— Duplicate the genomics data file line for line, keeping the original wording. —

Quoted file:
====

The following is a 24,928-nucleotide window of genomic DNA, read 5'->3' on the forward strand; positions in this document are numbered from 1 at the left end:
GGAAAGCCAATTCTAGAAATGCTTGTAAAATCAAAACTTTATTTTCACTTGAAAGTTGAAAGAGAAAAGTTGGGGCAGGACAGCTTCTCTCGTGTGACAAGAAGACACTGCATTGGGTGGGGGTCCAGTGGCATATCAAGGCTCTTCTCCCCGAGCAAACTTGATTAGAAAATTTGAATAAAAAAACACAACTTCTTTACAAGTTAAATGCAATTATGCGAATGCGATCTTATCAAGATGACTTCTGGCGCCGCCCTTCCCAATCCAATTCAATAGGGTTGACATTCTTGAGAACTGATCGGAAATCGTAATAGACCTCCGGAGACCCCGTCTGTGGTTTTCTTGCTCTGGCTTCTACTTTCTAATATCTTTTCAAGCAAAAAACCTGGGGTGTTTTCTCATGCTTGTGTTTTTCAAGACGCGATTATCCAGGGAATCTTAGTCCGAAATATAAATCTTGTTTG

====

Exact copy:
The following is a 24,928-nucleotide window of genomic DNA, read 5'->3' on the forward strand; positions in this document are numbered from 1 at the left end:
GGAAAGCCAATTCTAGAAATGCTTGTAAAATCAAAACTTTATTTTCACTTGAAAGTTGAAAGAGAAAAGTTGGGGCAGGACAGCTTCTCTCGTGTGACAAGAAGACACTGCATTGGGTGGGGGTCCAGTGGCATATCAAGGCTCTTCTCCCCGAGCAAACTTGATTAGAAAATTTGAATAAAAAAACACAACTTCTTTACAAGTTAAATGCAATTATGCGAATGCGATCTTATCAAGATGACTTCTGGCGCCGCCCTTCCCAATCCAATTCAATAGGGTTGACATTCTTGAGAACTGATCGGAAATCGTAATAGACCTCCGGAGACCCCGTCTGTGGTTTTCTTGCTCTGGCTTCTACTTTCTAATATCTTTTCAAGCAAAAAACCTGGGGTGTTTTCTCATGCTTGTGTTTTTCAAGACGCGATTATCCAGGGAATCTTAGTCCGAAATATAAATCTTGTTTG